Harvard’s $27.4 billion endowment will continue to reduce its private equity relationships to counter an “overcrowding” in the market, according to Jane Mendillo, president and chief executive officer of the Harvard Management Company.
“The field of private equity has become more and more crowded – with capital, with managers and with investors – over the last decade. Our expectation for this asset class are that returns will be more muted going forward, and we are even more committed to holding our fire for the best-in-class opportunities,” Mendillo said. Her comments were published in the endowment’s fiscal 2010 performance report this week.
“We will continue to have a meaningful level of exposure to this asset class over the long term, and we are making new commitments to fund strategies that we like, but we anticipate that the number of active relationships within our private equity and venture capital portfolio will be reduced, while the concentration will be increased in our highest conviction managers,” Mendillo said.
One way Harvard will look to tweak its private equity portfolio is through the secondaries market, where the endowment will remain an active player.
“When we are holding a partnership interest that is no longer core, or one that is core but is not sized correctly for our portfolio, we may look for a buyer who wants some of the position,” Jane Mendillo, president and chief executive officer of the Harvard Management Company, said in the fiscal 2010 performance report.
“Conversely, if we are interested in a geography or sector that is not currently represented in our portfolio, we may look to be a buyer of another party’s interest in an existing fund,” Mendillo said.
We anticipate that the number of active relationships within our private equity and venture capital portfolio will be reduced, while the concentration will be increased in our highest conviction managers.
Harvard published its fiscal 2010 performance report this week, which showed the endowment experienced a reversal of the tough slog it faced in the prior fiscal year. It enjoyed a total investment return of 11 percent for the fiscal year, compared to a return of negative 27 percent in fiscal 2009.
Private equity generated a 16.2 percent return, compared to a return of negative 31.6 percent the prior year. Real estate, though improved from last year, produced a negative 2.7 percent return.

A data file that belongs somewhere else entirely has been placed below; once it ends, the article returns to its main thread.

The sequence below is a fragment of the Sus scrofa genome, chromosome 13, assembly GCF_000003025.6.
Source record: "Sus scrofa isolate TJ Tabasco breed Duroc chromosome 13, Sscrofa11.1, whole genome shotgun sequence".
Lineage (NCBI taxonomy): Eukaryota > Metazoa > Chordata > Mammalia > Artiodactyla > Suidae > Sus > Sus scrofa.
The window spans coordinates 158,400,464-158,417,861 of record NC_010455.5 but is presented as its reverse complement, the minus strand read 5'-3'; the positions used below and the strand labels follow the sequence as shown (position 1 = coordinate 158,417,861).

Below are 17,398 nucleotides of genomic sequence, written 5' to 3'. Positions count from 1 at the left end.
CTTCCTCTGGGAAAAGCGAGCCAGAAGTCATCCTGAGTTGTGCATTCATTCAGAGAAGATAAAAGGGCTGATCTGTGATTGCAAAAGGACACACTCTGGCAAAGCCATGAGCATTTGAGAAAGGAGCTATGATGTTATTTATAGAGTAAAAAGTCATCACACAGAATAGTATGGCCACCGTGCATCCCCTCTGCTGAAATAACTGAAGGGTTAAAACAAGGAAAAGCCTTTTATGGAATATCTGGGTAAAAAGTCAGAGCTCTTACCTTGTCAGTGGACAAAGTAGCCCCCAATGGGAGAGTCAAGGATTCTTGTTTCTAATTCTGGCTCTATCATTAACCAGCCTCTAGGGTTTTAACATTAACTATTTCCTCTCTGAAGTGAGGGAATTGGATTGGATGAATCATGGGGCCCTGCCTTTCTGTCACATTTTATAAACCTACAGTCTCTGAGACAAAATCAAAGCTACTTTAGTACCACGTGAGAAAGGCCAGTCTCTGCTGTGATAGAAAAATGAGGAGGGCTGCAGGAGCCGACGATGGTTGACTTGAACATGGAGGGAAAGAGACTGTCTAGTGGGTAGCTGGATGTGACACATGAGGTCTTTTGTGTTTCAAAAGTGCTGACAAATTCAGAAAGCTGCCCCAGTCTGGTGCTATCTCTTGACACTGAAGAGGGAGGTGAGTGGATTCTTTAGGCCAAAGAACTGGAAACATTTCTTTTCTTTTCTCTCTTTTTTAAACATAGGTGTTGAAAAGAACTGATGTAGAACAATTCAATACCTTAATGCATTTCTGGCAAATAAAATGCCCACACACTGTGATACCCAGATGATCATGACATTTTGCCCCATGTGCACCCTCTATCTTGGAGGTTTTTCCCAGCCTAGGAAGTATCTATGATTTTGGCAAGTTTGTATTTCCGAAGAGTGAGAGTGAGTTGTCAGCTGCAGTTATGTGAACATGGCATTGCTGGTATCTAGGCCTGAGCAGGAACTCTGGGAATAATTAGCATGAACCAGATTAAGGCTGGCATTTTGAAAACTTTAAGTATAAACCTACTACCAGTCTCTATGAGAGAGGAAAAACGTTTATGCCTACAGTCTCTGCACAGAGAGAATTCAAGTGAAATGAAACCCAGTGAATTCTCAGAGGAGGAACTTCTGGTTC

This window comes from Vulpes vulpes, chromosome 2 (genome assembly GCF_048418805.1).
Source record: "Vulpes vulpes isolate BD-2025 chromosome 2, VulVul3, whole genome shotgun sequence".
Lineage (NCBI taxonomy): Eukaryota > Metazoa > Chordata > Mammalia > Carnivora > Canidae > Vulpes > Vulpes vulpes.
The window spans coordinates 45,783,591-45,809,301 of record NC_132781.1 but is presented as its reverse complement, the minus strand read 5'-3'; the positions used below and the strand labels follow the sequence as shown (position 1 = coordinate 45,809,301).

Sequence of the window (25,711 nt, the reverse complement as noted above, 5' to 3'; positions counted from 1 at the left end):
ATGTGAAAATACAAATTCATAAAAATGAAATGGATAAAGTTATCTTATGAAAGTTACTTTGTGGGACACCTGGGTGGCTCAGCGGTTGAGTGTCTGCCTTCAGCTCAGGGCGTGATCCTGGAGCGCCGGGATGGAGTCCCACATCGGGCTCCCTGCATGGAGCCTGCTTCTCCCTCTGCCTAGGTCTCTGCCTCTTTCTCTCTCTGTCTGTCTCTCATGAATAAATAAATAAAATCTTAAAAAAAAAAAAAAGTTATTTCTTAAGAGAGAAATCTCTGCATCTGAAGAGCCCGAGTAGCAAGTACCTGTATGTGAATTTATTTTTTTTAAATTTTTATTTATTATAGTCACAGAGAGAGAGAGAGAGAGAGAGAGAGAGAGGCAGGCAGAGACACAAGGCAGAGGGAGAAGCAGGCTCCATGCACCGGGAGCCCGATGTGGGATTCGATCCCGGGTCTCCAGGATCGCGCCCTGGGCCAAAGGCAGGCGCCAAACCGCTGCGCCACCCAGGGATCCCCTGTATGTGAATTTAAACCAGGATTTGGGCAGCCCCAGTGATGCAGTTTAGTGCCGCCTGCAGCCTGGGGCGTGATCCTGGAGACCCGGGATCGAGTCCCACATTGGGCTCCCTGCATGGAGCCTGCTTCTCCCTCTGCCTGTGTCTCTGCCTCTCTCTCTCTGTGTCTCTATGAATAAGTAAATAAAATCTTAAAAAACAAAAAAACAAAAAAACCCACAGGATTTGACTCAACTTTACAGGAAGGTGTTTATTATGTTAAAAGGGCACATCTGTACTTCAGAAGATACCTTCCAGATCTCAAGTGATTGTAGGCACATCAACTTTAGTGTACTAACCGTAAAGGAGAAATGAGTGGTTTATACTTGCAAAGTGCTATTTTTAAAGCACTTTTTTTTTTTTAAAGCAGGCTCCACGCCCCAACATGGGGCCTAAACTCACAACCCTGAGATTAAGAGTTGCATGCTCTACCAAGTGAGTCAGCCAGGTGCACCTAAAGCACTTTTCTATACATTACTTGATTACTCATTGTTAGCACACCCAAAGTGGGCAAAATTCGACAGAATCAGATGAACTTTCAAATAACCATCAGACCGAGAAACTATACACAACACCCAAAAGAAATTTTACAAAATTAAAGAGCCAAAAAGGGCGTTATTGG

“Real estate values continued to correct downward during the year,” Mendillo said. “Nevertheless, real estate is one of the areas we find most interesting in terms of current and future opportunities. As a result, we have added experienced leadership to our real estate team that will enable us to strengthen [our] strategic position and … make high-potential investments over the next several years.”
Harvard will continue to reduce uncalled capital commitments, both to private equity and real estate managers, Mendillo said. Uncalled capital commitments at the end of fiscal 2010 stood at $6.5 billion, down from more than $11 billion two years ago, she said.
Harvard’s plans to reduce its private equity relationships, while concentrating more capital to its favourite managers, is a move other limited partners have made.
The California State Teachers’ Retirement System, for example, has been culling its private equity programme, dropping underperforming managers and keeping its eyes open for “new and potentially less traditional” opportunities.
Earlier this year, Anthony Tutrone, who runs the alternative investments division at Neuberger Berman, said the private equity fund of funds was reducing the number of relationships it has with managers, sticking with GPs who deliver the best performance but also meet high levels of governance and transparency standards. The firm is not cutting its commitment to the asset class.